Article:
A horse’s anatomy is complex and requires careful care and attention. The body of a horse has several parts including the neck, forelimbs, hindquarters, tail and pelvis. Each part has different responsibilities but all work together to help the horse move, balance and carry its weight. If a horse has an anatomical problem, it may become unbalanced or injured. A horse’s body also has a skeletal structure which is made up of the bones that form it. The axial skeleton consists of the skull, vertebral column and ribs. The skull is made up of 37 fused bones and helps protect internal organs. The ribs are also formed from fused bones and insure that the internal organs don’t move too much. The appendicular skeleton includes the bones that form the forelimbs, hind legs and the hip joint. The muscles of the horse’s forelimbs include the brachiocephalicus, sternocephalicus and triceps brachii which help to move the head and neck. The biceps femoris and semitendinosus muscles facilitate the flexion of the forelimb. The rhomboideus, trapezius and latissimus dorsi muscle help to move the shoulder. The hip joints are moved by the iliotibial band, the semitendinosus and the biceps femoris muscles.
The hindquarters are the motor of a horse and they transfer power to propel it forward. A horse with strong hindquarters can move faster and is able to collect, or stretch, its stride. A horse’s croup should be oval-shaped and slope gently. A sloping croup is better than a flat one because it will distribute the horse’s weight more evenly over its entire back. A horse’s dock extends from the rear of its body below the croup and can be used to help balance the horse or as a tool for communication.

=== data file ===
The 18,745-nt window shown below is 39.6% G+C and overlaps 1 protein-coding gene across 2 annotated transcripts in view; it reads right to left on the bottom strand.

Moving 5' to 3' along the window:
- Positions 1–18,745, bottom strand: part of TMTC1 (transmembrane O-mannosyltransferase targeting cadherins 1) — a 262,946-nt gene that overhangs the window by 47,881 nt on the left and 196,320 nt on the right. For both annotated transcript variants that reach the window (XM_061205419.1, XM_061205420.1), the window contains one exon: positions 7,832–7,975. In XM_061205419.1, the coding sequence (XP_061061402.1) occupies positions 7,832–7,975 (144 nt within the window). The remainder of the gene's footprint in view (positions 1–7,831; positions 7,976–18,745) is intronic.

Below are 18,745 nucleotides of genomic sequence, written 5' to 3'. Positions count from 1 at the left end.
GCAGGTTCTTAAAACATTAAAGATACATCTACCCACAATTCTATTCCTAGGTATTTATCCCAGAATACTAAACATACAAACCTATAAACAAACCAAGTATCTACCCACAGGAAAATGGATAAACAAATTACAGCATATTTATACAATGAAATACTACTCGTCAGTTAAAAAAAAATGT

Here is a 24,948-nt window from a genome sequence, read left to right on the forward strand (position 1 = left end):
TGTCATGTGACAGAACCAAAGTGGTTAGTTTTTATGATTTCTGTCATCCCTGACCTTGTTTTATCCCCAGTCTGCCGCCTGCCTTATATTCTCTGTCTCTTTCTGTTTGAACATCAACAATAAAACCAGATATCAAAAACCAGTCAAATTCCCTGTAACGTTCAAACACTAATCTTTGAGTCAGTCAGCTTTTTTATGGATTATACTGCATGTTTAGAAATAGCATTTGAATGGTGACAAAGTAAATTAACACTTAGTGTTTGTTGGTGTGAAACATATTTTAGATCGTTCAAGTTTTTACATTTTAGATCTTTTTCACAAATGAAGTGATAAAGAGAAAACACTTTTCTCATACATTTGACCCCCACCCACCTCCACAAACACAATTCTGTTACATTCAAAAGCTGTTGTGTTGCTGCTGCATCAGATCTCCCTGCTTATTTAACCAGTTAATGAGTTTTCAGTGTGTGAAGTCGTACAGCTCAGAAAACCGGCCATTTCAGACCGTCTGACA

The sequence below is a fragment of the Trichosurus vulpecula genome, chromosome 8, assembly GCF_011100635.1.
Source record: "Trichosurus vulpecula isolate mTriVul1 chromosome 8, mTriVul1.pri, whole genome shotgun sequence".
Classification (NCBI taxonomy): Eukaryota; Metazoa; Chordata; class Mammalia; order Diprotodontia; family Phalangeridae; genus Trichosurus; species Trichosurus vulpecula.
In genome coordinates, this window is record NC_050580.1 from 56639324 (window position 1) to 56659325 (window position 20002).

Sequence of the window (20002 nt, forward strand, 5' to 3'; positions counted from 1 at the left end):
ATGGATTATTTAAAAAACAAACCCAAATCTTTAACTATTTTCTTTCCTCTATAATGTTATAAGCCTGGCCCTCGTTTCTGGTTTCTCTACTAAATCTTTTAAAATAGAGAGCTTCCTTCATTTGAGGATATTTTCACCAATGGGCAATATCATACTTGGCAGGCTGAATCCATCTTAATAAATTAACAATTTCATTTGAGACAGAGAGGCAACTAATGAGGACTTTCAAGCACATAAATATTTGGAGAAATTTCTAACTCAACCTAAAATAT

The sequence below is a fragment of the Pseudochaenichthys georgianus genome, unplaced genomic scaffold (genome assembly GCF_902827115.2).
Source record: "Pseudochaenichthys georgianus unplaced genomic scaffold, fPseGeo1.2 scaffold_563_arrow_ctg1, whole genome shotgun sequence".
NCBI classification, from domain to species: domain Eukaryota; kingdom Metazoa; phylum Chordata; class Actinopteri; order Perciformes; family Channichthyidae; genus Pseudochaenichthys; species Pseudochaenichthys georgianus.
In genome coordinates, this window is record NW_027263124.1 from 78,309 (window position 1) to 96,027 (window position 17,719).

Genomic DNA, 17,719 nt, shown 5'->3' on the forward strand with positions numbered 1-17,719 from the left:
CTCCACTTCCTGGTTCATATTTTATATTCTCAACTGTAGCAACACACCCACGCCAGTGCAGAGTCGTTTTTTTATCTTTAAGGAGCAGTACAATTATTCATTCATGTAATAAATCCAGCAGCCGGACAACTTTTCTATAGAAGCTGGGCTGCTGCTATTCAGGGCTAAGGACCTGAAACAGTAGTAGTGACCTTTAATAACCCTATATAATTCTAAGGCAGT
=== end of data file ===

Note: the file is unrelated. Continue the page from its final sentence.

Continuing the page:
The hoof anatomy poster illustrates the lateral, palmar and dorsal views of the navicular region of the horse’s hoof. It also shows a radiograph of a navicular bone that has been remodelled. The poster compares this to a navicular bone that is healthy. It explains that the remodelled navicular bone is softer than the surrounding tissues. This makes it less likely to rupture or break off. The poster also outlines the various structures that fill the navicular bursa and discusses how these structures help prevent laminitis. It is important that a horse’s navicular bursa is filled with enough fluid to prevent infection and allow blood flow. This can be achieved by putting the horse on a dry bed, soaking the feet, applying poultices and using an equine hoof packing product such as a horse’s foot frog pad.